I Want To Break Free
“I’m just sick of it now, April. I mean, this is like the sixth … no, hang on one minute, the seventh time, if I count that back-stabbing witch in Hammersmith, that I’ve been fired because the wife thinks something is going on between me and her fat, ugly husband.”
April looked unsympathetic. “Listen, you can’t have your cake and eat it too.”
“What the hell is that supposed to mean?” I demanded.
“Look at you. Natural blonde hair, blue-eyes, a body to die for. Are you surprised that men keep falling for you and their wives hate you for it?”
I looked at her incredulously. “I can’t even believe you said that. First of all, I don’t have a body to die for. I have fat thighs, and secondly, even if what you say is true, what would you have me do? Put on two hundred pounds and scratch my face to shreds so I can keep my job?”
She grinned. “You don’t have fat thighs, you have adorably curvy thighs so stop being such a drama queen. How about we just dress you down for your next job?”
“Dress me down?” I huffed, hands on hips. “Have you not seen the shapeless sacks I wear to work?”
She gazed back unfazed. “Yes, I have, but the problem is the sackcloth just emphasizes your big, blue come-fuck-me eyes.”
I rolled my eyes. “Right. I’ll just gouge them out then, shall I?”
“Don’t be so silly. How about glasses?” She reached for the tub of Pringles and opened it.
I took the Pringle she held out in her hand for me. “Glasses? I’d feel like a fool wearing glasses when I don’t need them. But more importantly why should I do all this just because stupid men can’t control themselves?”
“I thought you really wanted this job.”
I closed my come-fuck-me eyes. “Yes, I do. I really do. I loved Wales when I went there two years ago. No smog, no traffic noises. Hell, the air was so clean I didn’t even have to clean my nose.”
April laughed. “Why are you so strange, Charlotte?”
I looked into the distance dreamily. “Oh, and the people. They were all so friendly, big hearted, and happy. They were not sour-faced and rushing around in mad dash the whole time. Heck, come to think of it, even the sheep had better personalities than some Londoners. And I absolutely loved the idea of walking for miles and miles without meeting a single person. It broke my heart when the family moved to America so I’d really, really love to go back and live in a castle in Wales again.”
“Well, you got your wish.”
I chewed my lower lip reflectively. “Yes, I did. I couldn’t believe my luck when Christine called and told me about the job.”
“Okay, but what was the other thing Christine told you?”
I sighed. “The mistress of the house could be a bit difficult. That she’s some ex-beauty queen.”
“A bit difficult? Ex-beauty queen? We both know what that means. If you really want to go back to Wales—”
“I do,” I interrupted.
“Glasses it is. You know how it works. You’re going into a woman’s home and if you can quickly make her feel you are not a threat to her, she’ll relax and let you get on with the job.”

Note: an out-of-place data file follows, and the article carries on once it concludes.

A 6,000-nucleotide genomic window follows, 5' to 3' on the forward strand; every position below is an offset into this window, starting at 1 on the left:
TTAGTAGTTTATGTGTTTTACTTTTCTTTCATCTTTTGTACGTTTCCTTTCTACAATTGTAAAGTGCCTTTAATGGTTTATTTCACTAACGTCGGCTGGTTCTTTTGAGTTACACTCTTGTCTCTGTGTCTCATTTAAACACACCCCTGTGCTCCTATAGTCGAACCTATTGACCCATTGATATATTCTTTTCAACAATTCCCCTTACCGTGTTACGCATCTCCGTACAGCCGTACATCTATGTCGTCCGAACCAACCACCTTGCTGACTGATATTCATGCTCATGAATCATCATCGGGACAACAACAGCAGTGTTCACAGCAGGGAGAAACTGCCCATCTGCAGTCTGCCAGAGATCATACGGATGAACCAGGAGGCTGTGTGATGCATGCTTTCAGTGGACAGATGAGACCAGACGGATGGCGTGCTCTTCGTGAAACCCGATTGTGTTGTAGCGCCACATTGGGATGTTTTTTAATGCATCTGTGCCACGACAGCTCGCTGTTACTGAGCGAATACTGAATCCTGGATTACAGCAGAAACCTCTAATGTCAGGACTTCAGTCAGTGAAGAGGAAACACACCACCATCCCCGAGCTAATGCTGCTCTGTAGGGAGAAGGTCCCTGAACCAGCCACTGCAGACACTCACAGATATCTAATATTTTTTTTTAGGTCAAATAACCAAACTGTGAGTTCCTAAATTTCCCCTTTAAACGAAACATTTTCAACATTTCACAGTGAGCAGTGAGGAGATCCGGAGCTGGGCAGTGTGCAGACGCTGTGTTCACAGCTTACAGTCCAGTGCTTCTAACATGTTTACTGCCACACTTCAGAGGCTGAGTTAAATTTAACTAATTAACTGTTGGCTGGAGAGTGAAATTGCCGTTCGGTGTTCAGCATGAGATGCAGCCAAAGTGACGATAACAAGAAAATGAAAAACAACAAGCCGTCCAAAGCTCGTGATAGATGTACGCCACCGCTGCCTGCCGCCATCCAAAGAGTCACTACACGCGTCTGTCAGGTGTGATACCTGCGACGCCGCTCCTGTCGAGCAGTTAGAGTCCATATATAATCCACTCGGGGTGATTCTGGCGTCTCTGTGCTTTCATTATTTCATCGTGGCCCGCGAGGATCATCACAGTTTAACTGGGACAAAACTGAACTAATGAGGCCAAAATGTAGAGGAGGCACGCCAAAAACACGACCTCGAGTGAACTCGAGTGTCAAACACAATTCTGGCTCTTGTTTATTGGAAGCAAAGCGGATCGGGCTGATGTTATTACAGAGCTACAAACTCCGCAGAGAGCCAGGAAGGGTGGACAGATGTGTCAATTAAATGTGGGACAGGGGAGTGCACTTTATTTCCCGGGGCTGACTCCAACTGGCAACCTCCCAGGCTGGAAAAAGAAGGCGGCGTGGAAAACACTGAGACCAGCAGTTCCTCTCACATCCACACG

“But you never know, you might get there and find another completely lovely, secure wife like the one you went to before. Then you can ditch your glasses and sackcloth and just have fun with the kid.”
“Okay,” I agreed reluctantly. I really hated the idea that I had to pretend to be half-blind just so some insecure, jealous woman could feel good about hiring me and trusting me around her husband. I would never ever steal someone else’s husband. That would just go against everything I believed in. My mother brought me up right. But if I did have a husband I would never try to protect him from other women because in my books if he was so weak and uncommitted to me that he couldn’t resist another woman’s flesh then I was well rid of him.
“When are you going?” April interrupted my thoughts.
“I’m leaving on Monday.”
“I’ll miss you, you know?”
I laughed. “No, you won’t. You haven’t closed your legs since you met that Russian husband of yours. You won’t even notice I’m gone.”
“That’s not even funny. Of course, I will miss you. Anyway, I don’t even know why you insist on working so hard and still paying rent here. Yuri has already offered to buy you a fabulous house near us.”
I smiled at her. April would never know how much I really love her. She was the sister I never had. “I know, but I like working. It makes me feel useful. I can’t imagine being one of those women who has lunches and manicures instead of a job.”
“Sure, I get that, but why won’t you let Yuri buy an apartment for you instead of paying rent.”
I shook my head resolutely. “Yuri made all my dreams come true when he bought my mom’s house for her. I’ll be forever grateful for that. I don’t want anything else from him. The most important thing is he makes you happy.”
She grinned. “That he does.” She stopped suddenly, her eyes widening. “Oh my God, the baby just moved again. I’ve got to tell Yuri this.” She reached for her cell phone.
I groaned. “Oh, for god’s sake, where is the vomit bucket? Do I have to listen to the two of you cooing at each other over the phone again?”
She pressed a button on her phone and looked at me smugly. “You better be careful young lady. I won’t forget this when you find your man and go ga ga over him.”
I snorted. “Hardly likely since I’ll be dressed in a sackcloth, ashes, and a horrible pair of librarian glasses for the foreseeable future.”